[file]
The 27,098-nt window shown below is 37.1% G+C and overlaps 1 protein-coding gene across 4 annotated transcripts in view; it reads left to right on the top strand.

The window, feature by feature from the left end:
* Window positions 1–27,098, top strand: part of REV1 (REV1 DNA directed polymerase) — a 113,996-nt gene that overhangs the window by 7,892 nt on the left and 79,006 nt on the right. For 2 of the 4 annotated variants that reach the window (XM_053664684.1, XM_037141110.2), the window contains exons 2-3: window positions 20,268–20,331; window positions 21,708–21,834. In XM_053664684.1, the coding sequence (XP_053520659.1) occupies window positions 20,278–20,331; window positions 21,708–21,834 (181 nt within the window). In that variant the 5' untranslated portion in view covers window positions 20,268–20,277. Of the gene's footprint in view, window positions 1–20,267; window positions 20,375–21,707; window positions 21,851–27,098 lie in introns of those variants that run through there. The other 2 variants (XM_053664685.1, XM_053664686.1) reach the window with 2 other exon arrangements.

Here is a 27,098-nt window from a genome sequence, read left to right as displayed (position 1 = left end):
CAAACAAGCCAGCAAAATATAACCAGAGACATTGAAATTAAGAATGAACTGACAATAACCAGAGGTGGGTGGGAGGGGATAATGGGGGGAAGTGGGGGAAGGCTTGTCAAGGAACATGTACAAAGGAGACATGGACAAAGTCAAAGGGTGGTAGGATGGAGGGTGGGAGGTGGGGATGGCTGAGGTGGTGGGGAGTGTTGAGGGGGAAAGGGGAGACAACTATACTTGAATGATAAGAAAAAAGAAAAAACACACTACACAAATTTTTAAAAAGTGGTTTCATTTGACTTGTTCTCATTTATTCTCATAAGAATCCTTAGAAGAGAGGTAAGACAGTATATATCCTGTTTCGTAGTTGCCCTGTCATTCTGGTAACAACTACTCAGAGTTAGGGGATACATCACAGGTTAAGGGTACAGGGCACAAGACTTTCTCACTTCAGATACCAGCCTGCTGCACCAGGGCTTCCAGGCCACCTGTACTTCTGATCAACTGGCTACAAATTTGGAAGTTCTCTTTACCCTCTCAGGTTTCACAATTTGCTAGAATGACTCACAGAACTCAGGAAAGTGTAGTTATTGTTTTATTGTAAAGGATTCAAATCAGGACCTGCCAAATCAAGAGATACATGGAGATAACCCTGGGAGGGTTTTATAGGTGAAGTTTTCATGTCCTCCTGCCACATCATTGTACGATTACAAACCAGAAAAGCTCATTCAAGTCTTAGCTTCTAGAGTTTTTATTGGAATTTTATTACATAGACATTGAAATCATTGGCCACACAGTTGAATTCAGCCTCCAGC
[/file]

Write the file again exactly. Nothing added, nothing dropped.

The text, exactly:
The 27,098-nt window shown below is 37.1% G+C and overlaps 1 protein-coding gene across 4 annotated transcripts in view; it reads left to right on the top strand.

The window, feature by feature from the left end:
* Window positions 1–27,098, top strand: part of REV1 (REV1 DNA directed polymerase) — a 113,996-nt gene that overhangs the window by 7,892 nt on the left and 79,006 nt on the right. For 2 of the 4 annotated variants that reach the window (XM_053664684.1, XM_037141110.2), the window contains exons 2-3: window positions 20,268–20,331; window positions 21,708–21,834. In XM_053664684.1, the coding sequence (XP_053520659.1) occupies window positions 20,278–20,331; window positions 21,708–21,834 (181 nt within the window). In that variant the 5' untranslated portion in view covers window positions 20,268–20,277. Of the gene's footprint in view, window positions 1–20,267; window positions 20,375–21,707; window positions 21,851–27,098 lie in introns of those variants that run through there. The other 2 variants (XM_053664685.1, XM_053664686.1) reach the window with 2 other exon arrangements.

Here is a 27,098-nt window from a genome sequence, read left to right as displayed (position 1 = left end):
CAAACAAGCCAGCAAAATATAACCAGAGACATTGAAATTAAGAATGAACTGACAATAACCAGAGGTGGGTGGGAGGGGATAATGGGGGGAAGTGGGGGAAGGCTTGTCAAGGAACATGTACAAAGGAGACATGGACAAAGTCAAAGGGTGGTAGGATGGAGGGTGGGAGGTGGGGATGGCTGAGGTGGTGGGGAGTGTTGAGGGGGAAAGGGGAGACAACTATACTTGAATGATAAGAAAAAAGAAAAAACACACTACACAAATTTTTAAAAAGTGGTTTCATTTGACTTGTTCTCATTTATTCTCATAAGAATCCTTAGAAGAGAGGTAAGACAGTATATATCCTGTTTCGTAGTTGCCCTGTCATTCTGGTAACAACTACTCAGAGTTAGGGGATACATCACAGGTTAAGGGTACAGGGCACAAGACTTTCTCACTTCAGATACCAGCCTGCTGCACCAGGGCTTCCAGGCCACCTGTACTTCTGATCAACTGGCTACAAATTTGGAAGTTCTCTTTACCCTCTCAGGTTTCACAATTTGCTAGAATGACTCACAGAACTCAGGAAAGTGTAGTTATTGTTTTATTGTAAAGGATTCAAATCAGGACCTGCCAAATCAAGAGATACATGGAGATAACCCTGGGAGGGTTTTATAGGTGAAGTTTTCATGTCCTCCTGCCACATCATTGTACGATTACAAACCAGAAAAGCTCATTCAAGTCTTAGCTTCTAGAGTTTTTATTGGAATTTTATTACATAGACATTGAAATCATTGGCCACACAGTTGAATTCAGCCTCCAGC